In our work wih license compliance we often need some basic tools. Sometimes you are allowed to install the tools you need and sometimes you’re not. Sometimes you’re allowed to use docker, so we decided to create a docker image that contains the tools we use on a daily basis and to create a little script to manage the image.

We call the project Compliance Tool collection

Programs on the image

Do you want more tools in the image? Create an issue at compliance-tool-collection


Check out the README over at the project page.

Program versions

You can check which programs are included in the image and what versions these have by issuing the flag --versions.

$ compliance-tool --versions
Compliance tools collections: eb78c50
 * Compliance utils:          ef25ff0
 * Flict:                     c7acb64
 * License detector:          unknown
 * Ninka:                     v1.3.2
 * Ort:                       79a687c
 * Reuse:                     0.12.1
 * Scancode:                  21.3.31

Starting the programs in the docker image

You can start the program (in the docker image) directly from the command line. Let’s say you want to get the version for flict:

docker run --rm -i -t -v $(pwd):/compliance-tools sandklef/compliance-tools:0.1 flict --version

A bit too much to get it right? Use the script compliance-tool instead:

$ compliance-tool flict --version

Easier, but still a bit too much. If you read the manual you can add the wrappers directory to your PATH. With this “trick” you can invoke the programs in the docker image by using the program name directly. So for the author of this manual the help text (compliance-tool --help) says I should add the following to my .bashrc or simply issue it every time you want to use the direct names:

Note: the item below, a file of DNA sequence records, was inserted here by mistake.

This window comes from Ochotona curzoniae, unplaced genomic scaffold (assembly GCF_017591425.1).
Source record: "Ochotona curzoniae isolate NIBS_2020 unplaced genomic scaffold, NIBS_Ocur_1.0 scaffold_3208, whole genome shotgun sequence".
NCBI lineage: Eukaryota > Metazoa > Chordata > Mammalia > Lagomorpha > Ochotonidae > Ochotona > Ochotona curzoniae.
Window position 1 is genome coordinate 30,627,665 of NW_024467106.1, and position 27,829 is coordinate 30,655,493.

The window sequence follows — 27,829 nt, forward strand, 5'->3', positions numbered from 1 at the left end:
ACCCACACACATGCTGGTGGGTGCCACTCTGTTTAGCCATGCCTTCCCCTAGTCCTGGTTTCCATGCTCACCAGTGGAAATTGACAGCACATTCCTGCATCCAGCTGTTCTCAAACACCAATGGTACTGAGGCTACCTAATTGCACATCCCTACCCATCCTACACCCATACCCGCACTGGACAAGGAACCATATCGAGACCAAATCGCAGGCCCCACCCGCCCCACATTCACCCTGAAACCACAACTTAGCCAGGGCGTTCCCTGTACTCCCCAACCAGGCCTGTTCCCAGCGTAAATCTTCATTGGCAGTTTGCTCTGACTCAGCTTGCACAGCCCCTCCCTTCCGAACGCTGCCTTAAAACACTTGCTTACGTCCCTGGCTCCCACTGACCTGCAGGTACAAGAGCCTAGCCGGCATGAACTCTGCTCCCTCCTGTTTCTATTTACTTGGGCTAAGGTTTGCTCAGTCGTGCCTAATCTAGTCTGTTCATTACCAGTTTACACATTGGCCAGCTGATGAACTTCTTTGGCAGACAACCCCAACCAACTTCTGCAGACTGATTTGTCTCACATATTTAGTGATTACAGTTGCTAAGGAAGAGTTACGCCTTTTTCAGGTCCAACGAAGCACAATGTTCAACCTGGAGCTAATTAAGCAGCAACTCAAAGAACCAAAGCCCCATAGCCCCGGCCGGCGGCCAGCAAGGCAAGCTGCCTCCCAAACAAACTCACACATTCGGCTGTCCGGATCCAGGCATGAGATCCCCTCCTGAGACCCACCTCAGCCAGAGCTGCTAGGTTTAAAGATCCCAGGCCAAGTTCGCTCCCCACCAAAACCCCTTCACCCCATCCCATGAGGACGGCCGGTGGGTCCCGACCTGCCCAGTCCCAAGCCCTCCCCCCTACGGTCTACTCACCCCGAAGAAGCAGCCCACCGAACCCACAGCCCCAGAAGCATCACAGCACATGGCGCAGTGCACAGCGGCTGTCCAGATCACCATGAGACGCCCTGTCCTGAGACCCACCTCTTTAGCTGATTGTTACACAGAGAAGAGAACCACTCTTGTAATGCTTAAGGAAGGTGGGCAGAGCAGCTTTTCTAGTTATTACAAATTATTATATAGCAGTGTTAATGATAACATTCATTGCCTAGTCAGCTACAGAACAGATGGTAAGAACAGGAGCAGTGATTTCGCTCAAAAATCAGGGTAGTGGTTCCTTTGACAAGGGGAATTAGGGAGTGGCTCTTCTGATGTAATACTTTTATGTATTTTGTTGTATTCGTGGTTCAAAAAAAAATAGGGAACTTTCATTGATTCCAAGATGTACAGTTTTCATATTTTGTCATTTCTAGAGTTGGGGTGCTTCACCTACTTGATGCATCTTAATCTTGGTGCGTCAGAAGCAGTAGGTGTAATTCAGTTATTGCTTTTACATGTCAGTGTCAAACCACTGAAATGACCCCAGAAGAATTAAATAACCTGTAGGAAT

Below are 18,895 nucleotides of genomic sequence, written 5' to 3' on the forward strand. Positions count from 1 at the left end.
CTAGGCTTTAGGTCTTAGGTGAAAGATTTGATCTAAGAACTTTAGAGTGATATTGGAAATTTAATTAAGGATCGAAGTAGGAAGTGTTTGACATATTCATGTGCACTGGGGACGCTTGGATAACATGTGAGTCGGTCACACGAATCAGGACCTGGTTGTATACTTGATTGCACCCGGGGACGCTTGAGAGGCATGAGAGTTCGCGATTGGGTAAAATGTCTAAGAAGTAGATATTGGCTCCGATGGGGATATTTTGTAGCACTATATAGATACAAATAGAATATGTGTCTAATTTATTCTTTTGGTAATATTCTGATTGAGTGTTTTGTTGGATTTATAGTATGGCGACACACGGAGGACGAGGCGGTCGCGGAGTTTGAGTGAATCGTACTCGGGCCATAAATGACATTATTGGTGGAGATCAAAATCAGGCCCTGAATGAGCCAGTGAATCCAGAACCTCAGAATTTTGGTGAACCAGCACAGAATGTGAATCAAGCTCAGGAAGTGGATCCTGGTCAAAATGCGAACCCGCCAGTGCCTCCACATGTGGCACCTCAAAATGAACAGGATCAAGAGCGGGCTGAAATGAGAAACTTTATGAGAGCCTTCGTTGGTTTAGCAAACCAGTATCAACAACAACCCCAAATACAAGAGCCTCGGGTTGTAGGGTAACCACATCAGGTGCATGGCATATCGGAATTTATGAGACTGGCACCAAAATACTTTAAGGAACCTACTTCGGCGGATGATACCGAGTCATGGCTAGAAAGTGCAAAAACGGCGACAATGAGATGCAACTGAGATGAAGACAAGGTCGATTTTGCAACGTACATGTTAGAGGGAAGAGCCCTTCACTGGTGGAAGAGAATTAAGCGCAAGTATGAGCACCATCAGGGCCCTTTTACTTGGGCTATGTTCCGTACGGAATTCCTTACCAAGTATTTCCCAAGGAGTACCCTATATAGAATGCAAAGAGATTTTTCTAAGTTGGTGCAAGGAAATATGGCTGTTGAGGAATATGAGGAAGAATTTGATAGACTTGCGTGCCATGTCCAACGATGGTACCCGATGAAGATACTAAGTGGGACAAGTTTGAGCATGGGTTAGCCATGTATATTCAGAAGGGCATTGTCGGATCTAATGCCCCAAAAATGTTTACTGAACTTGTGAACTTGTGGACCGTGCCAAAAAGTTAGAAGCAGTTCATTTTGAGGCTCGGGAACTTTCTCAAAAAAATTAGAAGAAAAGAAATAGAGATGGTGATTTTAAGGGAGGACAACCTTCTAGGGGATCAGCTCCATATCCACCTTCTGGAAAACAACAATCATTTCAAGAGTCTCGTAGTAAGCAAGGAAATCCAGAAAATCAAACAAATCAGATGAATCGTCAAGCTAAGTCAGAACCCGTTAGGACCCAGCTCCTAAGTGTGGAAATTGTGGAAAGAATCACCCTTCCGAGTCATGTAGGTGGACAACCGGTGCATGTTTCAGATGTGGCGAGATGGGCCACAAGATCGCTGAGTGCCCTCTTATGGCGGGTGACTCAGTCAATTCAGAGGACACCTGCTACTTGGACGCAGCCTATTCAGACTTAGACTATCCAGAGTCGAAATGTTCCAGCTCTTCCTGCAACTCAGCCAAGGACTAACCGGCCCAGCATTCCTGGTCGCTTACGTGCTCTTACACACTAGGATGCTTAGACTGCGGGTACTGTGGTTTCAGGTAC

Now you should be able to get the version from flict by simply typing:

$ flict --version

Sharing the files with the docker image

Just running the programs and not being able to have them read and write to your file system would be pretty useless, unless you’re satisfied with getting the version from a program.

When running the docker image (container) we’re mounting the current directory to the /compliance-tools inside docker. We’ve set the WORKDIR variable to the same directory so if you for example want to run scancode on a directory called src you can issue the following command:

scancode -clipe src --json src-scan.json"

This will scan your local directory src and store the resulting scan (in JSON format) in a file src-scan.json in the current directory.

About the cover image

Street shopping, Palermo from flickr, (c) 2018 Henrik Sandklef released under Attribution-ShareAlike 2.0 Generic (CC BY-SA 2.0)

Well, it is a collections of tools.